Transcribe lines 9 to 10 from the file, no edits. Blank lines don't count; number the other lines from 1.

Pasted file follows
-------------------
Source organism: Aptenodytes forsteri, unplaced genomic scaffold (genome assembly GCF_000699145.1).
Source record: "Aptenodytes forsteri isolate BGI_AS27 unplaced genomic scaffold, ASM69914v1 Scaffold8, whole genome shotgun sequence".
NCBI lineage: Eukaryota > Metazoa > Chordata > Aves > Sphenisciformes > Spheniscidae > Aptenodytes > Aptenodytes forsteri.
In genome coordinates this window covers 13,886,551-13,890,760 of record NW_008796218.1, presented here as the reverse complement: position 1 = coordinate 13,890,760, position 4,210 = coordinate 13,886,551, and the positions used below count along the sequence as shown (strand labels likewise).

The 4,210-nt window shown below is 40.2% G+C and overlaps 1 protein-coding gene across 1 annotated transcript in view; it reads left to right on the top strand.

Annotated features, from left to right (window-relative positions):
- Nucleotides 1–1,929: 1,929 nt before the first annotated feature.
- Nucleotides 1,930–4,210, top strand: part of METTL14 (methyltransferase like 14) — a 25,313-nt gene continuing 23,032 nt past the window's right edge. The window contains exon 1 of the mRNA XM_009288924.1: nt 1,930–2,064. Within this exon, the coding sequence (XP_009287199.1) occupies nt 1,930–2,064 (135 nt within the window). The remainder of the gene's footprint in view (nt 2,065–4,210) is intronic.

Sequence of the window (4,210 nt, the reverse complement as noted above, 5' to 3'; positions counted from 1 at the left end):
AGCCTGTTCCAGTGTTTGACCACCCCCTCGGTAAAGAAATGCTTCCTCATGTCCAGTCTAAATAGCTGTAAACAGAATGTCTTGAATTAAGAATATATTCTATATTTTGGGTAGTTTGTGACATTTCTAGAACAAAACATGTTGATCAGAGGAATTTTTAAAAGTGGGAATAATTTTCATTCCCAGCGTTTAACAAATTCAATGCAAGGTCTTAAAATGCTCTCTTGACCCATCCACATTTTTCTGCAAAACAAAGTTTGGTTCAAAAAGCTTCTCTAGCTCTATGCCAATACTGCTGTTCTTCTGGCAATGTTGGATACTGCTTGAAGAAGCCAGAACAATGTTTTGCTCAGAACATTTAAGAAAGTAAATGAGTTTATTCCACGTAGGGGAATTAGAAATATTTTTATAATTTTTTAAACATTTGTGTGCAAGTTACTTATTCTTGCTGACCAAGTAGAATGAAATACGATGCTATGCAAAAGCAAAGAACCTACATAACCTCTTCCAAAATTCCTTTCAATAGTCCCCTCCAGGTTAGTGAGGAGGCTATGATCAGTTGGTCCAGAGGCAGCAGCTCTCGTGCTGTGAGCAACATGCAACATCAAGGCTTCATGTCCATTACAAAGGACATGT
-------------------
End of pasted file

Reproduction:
Sequence of the window (4,210 nt, the reverse complement as noted above, 5' to 3'; positions counted from 1 at the left end):
AGCCTGTTCCAGTGTTTGACCACCCCCTCGGTAAAGAAATGCTTCCTCATGTCCAGTCTAAATAGCTGTAAACAGAATGTCTTGAATTAAGAATATATTCTATATTTTGGGTAGTTTGTGACATTTCTAGAACAAAACATGTTGATCAGAGGAATTTTTAAAAGTGGGAATAATTTTCATTCCCAGCGTTTAACAAATTCAATGCAAGGTCTTAAAATGCTCTCTTGACCCATCCACATTTTTCTGCAAAACAAAGTTTGGTTCAAAAAGCTTCTCTAGCTCTATGCCAATACTGCTGTTCTTCTGGCAATGTTGGATACTGCTTGAAGAAGCCAGAACAATGTTTTGCTCAGAACATTTAAGAAAGTAAATGAGTTTATTCCACGTAGGGGAATTAGAAATATTTTTATAATTTTTTAAACATTTGTGTGCAAGTTACTTATTCTTGCTGACCAAGTAGAATGAAATACGATGCTATGCAAAAGCAAAGAACCTACATAACCTCTTCCAAAATTCCTTTCAATAGTCCCCTCCAGGTTAGTGAGGAGGCTATGATCAGTTGGTCCAGAGGCAGCAGCTCTCGTGCTGTGAGCAACATGCAACATCAAGGCTTCATGTCCATTACAAAGGACATGT